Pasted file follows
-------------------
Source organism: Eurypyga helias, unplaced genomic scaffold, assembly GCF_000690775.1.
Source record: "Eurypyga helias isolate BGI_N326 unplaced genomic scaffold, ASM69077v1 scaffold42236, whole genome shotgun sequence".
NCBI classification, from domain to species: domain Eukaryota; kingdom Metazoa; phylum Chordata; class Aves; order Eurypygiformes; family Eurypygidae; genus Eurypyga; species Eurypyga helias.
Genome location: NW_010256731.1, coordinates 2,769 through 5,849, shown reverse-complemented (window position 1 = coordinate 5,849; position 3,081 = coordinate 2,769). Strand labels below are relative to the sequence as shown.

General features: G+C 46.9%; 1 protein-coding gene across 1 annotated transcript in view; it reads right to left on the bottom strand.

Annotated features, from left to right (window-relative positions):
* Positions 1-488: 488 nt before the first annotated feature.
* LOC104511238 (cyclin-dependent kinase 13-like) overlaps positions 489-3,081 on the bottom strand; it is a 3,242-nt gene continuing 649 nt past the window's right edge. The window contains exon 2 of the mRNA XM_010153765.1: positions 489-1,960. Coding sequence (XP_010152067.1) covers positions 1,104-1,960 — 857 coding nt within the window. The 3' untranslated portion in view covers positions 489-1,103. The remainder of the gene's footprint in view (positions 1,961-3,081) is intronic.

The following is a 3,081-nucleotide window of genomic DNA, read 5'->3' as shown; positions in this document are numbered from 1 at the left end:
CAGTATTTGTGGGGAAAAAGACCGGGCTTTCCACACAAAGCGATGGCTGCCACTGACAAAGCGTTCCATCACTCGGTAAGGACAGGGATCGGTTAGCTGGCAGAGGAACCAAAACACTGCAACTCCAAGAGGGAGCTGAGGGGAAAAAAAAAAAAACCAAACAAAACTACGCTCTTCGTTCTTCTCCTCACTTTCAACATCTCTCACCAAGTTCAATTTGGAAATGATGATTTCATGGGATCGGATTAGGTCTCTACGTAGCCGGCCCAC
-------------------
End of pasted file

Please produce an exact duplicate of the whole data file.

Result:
Source organism: Eurypyga helias, unplaced genomic scaffold, assembly GCF_000690775.1.
Source record: "Eurypyga helias isolate BGI_N326 unplaced genomic scaffold, ASM69077v1 scaffold42236, whole genome shotgun sequence".
NCBI classification, from domain to species: domain Eukaryota; kingdom Metazoa; phylum Chordata; class Aves; order Eurypygiformes; family Eurypygidae; genus Eurypyga; species Eurypyga helias.
Genome location: NW_010256731.1, coordinates 2,769 through 5,849, shown reverse-complemented (window position 1 = coordinate 5,849; position 3,081 = coordinate 2,769). Strand labels below are relative to the sequence as shown.

General features: G+C 46.9%; 1 protein-coding gene across 1 annotated transcript in view; it reads right to left on the bottom strand.

Annotated features, from left to right (window-relative positions):
* Positions 1-488: 488 nt before the first annotated feature.
* LOC104511238 (cyclin-dependent kinase 13-like) overlaps positions 489-3,081 on the bottom strand; it is a 3,242-nt gene continuing 649 nt past the window's right edge. The window contains exon 2 of the mRNA XM_010153765.1: positions 489-1,960. Coding sequence (XP_010152067.1) covers positions 1,104-1,960 — 857 coding nt within the window. The 3' untranslated portion in view covers positions 489-1,103. The remainder of the gene's footprint in view (positions 1,961-3,081) is intronic.

The following is a 3,081-nucleotide window of genomic DNA, read 5'->3' as shown; positions in this document are numbered from 1 at the left end:
CAGTATTTGTGGGGAAAAAGACCGGGCTTTCCACACAAAGCGATGGCTGCCACTGACAAAGCGTTCCATCACTCGGTAAGGACAGGGATCGGTTAGCTGGCAGAGGAACCAAAACACTGCAACTCCAAGAGGGAGCTGAGGGGAAAAAAAAAAAAACCAAACAAAACTACGCTCTTCGTTCTTCTCCTCACTTTCAACATCTCTCACCAAGTTCAATTTGGAAATGATGATTTCATGGGATCGGATTAGGTCTCTACGTAGCCGGCCCAC